3. ^ Frank N. Jones. "Alkyd Resins". Ullmann's Encyclopedia of Industrial Chemistry. Weinheim: Wiley-VCH. doi:10.1002/14356007.a01_409.. Published online: 15 January 2003.
  4. ^ "Properties of Alkyd Resins". Retrieved 2021-05-14.
  5. ^ The Chemistry and Processing of Alkyd Resins. Monsanto Chemical Company. 1952. ASIN BOOOHKKBB6
  6. ^ Halstead, Joshua (April 2023). "Expanded Applications and Enhanced Durability of Alkyd Coatings Using High-Performance Catalysts". CoatingsTech. 20 (3): 45–55 – via American Coatings Association.
  7. ^ "Reichhold | Coatings Products". Retrieved 2021-05-14.
  8. ^ "Additives for Coatings" J. H. Bielman, Ed. Wiley-VCH, 2000, Weinheim. ISBN 3-527-29785-5.
  9. ^ "Cobalt Drier for Paints | Cobalt Cem-All®". Borchers. Retrieved 2021-05-15.
  10. ^ C. W. Ammen. Metalcasting (New York: McGraw-Hill Professional, 1999) p. 36. ISBN 978-0-07-134246-9
  11. ^ "SERKYD S63W70 | Long Oil Alkyd Resin | Serkim". Retrieved 2021-05-14.
  12. ^ "Properties of Alkyd Resins". Retrieved 2021-05-14.
  13. ^ "Alkyd resins for paints". Polynt. Retrieved 2021-05-14.
  14. ^ [1], "Polyurethane-modified alkyd resin", issued 1977-10-05 
  15. ^ "Basics of Alkyd Resin Technology". Chemical Dynamics. 2016-03-29. Archived from the original on 2021-05-14.
  16. ^ Abd El-Wahab, H.; Abd El-Fattah, M.; Abd El-Khalik, N.; Kazlauciunas, Algy (2015-01-01). "Synthesis and performance of new modified reactive flame-retardant alkyd resin based on tetrabromophthalic anhydride as varnish for surface coatings". Journal of Coatings Technology and Research. 12 (1): 97–105. doi:10.1007/s11998-014-9615-6. ISSN 1935-3804. Archived from the original on 2023-03-14. Retrieved 2023-03-08.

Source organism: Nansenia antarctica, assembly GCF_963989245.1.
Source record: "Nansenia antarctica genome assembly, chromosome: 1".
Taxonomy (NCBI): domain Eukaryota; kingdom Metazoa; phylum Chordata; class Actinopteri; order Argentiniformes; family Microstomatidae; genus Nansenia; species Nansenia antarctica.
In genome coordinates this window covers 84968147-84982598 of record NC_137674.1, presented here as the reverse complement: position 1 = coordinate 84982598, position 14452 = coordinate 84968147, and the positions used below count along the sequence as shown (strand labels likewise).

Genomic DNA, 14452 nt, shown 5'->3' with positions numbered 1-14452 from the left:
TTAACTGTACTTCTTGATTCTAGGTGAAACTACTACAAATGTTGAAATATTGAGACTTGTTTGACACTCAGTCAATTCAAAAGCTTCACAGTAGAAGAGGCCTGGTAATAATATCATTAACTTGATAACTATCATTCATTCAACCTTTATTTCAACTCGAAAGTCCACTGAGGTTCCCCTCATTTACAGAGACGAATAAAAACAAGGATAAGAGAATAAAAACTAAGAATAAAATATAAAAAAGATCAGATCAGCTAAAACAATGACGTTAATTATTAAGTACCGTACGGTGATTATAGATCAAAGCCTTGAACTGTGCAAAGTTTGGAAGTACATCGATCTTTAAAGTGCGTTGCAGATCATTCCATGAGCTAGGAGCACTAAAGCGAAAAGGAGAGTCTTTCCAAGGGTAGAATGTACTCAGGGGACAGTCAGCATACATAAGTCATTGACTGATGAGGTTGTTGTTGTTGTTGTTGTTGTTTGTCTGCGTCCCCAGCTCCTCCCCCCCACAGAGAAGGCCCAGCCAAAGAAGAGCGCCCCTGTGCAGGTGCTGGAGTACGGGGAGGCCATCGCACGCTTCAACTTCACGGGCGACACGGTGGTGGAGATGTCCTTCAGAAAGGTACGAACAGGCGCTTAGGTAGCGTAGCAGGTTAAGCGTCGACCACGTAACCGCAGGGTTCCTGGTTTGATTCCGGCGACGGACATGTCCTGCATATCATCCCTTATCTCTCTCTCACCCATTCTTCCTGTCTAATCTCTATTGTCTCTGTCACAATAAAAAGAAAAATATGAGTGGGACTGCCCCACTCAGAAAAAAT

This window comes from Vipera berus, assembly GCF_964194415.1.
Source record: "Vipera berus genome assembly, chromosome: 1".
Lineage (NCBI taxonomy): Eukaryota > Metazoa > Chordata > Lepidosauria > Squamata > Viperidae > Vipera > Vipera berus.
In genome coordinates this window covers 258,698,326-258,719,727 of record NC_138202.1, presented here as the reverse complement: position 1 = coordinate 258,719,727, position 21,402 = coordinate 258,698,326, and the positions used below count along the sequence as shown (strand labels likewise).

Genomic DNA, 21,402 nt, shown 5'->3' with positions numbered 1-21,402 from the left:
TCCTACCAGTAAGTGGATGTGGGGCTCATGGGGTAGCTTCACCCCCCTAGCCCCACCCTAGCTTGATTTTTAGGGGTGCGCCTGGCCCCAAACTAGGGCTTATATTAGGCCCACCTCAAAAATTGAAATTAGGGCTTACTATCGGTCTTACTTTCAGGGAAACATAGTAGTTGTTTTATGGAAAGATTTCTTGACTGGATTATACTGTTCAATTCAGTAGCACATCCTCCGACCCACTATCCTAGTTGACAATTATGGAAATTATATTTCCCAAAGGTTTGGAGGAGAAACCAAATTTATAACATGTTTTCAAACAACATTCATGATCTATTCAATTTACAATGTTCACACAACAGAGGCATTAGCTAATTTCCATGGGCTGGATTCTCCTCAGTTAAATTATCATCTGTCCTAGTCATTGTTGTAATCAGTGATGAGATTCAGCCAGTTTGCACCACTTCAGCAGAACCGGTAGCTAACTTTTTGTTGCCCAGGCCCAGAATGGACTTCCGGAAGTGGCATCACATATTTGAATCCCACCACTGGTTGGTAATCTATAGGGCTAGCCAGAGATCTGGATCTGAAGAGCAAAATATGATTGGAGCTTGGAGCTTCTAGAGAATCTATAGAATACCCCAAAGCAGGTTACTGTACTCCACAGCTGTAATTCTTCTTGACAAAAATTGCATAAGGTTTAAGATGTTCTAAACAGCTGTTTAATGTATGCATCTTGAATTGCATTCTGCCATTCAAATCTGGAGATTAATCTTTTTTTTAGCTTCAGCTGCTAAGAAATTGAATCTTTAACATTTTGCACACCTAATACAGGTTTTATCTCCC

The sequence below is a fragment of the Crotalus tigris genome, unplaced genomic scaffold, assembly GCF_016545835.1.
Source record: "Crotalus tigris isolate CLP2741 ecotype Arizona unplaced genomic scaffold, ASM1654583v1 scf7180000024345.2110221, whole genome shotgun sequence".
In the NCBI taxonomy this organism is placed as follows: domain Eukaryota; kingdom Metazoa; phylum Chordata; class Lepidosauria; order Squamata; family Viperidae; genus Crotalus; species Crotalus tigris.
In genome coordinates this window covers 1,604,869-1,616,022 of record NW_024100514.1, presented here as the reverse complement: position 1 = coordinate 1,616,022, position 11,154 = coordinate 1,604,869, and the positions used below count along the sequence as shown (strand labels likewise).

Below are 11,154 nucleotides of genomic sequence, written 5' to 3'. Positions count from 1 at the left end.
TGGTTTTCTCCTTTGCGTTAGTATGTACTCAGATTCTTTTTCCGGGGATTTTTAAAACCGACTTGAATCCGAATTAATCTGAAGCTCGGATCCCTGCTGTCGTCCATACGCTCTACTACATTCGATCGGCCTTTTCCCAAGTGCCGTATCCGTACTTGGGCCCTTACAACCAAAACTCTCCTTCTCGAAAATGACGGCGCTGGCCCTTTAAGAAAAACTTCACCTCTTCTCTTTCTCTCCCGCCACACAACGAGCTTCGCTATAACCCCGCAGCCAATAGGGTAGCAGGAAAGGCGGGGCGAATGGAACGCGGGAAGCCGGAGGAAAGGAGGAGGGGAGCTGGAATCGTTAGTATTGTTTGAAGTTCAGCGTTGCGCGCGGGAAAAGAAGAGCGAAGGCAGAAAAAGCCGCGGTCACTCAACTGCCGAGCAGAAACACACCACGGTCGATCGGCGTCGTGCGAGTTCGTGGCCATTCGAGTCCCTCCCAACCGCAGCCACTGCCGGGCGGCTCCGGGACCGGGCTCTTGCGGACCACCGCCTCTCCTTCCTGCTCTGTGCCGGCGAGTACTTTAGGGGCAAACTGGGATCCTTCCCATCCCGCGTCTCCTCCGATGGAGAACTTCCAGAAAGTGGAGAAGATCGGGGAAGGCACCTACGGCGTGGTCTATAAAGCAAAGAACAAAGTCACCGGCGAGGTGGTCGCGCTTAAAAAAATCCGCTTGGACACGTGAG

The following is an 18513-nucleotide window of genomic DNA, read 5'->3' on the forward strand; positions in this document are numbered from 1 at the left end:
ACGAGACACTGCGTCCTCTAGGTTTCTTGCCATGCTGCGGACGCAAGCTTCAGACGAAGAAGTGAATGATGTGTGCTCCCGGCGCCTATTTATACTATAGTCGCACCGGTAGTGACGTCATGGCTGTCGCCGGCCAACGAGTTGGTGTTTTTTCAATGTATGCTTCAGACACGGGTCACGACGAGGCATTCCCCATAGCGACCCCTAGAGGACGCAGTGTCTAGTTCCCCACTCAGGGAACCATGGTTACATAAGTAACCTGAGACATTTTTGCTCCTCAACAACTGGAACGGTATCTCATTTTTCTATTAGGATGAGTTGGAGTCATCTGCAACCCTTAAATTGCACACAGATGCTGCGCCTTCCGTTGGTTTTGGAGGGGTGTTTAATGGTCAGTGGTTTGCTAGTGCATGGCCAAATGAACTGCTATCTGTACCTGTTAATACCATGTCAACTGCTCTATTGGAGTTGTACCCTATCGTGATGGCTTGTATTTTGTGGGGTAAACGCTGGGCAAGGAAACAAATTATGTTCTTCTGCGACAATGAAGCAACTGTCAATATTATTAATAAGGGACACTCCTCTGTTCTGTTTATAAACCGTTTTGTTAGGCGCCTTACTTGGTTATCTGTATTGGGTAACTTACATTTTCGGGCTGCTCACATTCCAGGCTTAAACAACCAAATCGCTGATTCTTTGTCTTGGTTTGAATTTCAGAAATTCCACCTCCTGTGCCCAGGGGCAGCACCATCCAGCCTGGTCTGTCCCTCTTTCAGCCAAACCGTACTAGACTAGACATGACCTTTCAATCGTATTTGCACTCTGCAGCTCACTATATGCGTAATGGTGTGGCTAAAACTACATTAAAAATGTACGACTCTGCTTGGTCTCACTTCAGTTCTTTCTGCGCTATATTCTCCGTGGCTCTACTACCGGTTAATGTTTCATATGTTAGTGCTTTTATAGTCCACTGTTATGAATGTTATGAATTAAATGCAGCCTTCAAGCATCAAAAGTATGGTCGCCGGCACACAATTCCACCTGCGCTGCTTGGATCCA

17. ^ Dziczkowski, Jamie; Soucek, Mark D. (2010-09-01). "A new class of acrylated alkyds". Journal of Coatings Technology and Research. 7 (5): 587–602. doi:10.1007/s11998-009-9237-6. ISSN 1935-3804. Archived from the original on 2023-03-14. Retrieved 2023-03-09.
  18. ^ Naik, R. B.; Malvankar, N. G.; Mahato, T. K.; Ratna, D.; Hastak, R. S. (2014-07-01). "Novel moisture-cured hyperbranched urethane alkyd resin for coating application". Journal of Coatings Technology and Research. 11 (4): 575–586. doi:10.1007/s11998-013-9561-8. ISSN 1935-3804. Archived from the original on 2023-03-14. Retrieved 2023-03-08.
  19. ^ Chakraborty, Ruby; Thatte, Mrunal; Soucek, Mark D. (2009-12-01). "A new approach to graft siloxanes to alkyds". Journal of Coatings Technology and Research. 6 (4): 471–481. doi:10.1007/s11998-008-9155-z. ISSN 1935-3804. Archived from the original on 2023-03-14. Retrieved 2023-03-14.
  20. ^ Civan Çavuşoğlu, Ferda; Acar, Işıl (2023-03-01). "Synthesis of PET-based urethane-modified alkyd resins from depolymerization intermediates of post-consumer PET bottles: coating properties and thermal behaviors". Journal of Coatings Technology and Research. 20 (2): 741–761. doi:10.1007/s11998-022-00705-y. ISSN 1935-3804.
  21. ^ Spasojević, P. M.; Panić, V. V.; Džunuzović, J. V.; Marinković, A. D.; Woortman, A. J. J.; Loos, K.; Popović, I. G. (2015-07-16). "High performance alkyd resins synthesized from postconsumer PET bottles". RSC Advances. 5 (76): 62273–62283. doi:10.1039/C5RA11777A. ISSN 2046-2069.
  22. ^ "Synthesis of Waterborne alkyd resins". September 2017. Archived from the original on 2021-05-14.
  23. ^ US Patent 5,137,965 1992
  24. ^ Büyükyonga, Özge Naz; Akgün, Nagihan; Acar, Işıl; Güçlü, Gamze (2017-01-01). "Synthesis of four-component acrylic-modified water-reducible alkyd resin: investigation of dilution ratio effect on film properties and thermal behaviors". Journal of Coatings Technology and Research. 14 (1): 117–128. doi:10.1007/s11998-016-9835-z. ISSN 1935-3804.

External links[edit]

  • Media related to Alkyd at Wikimedia Commons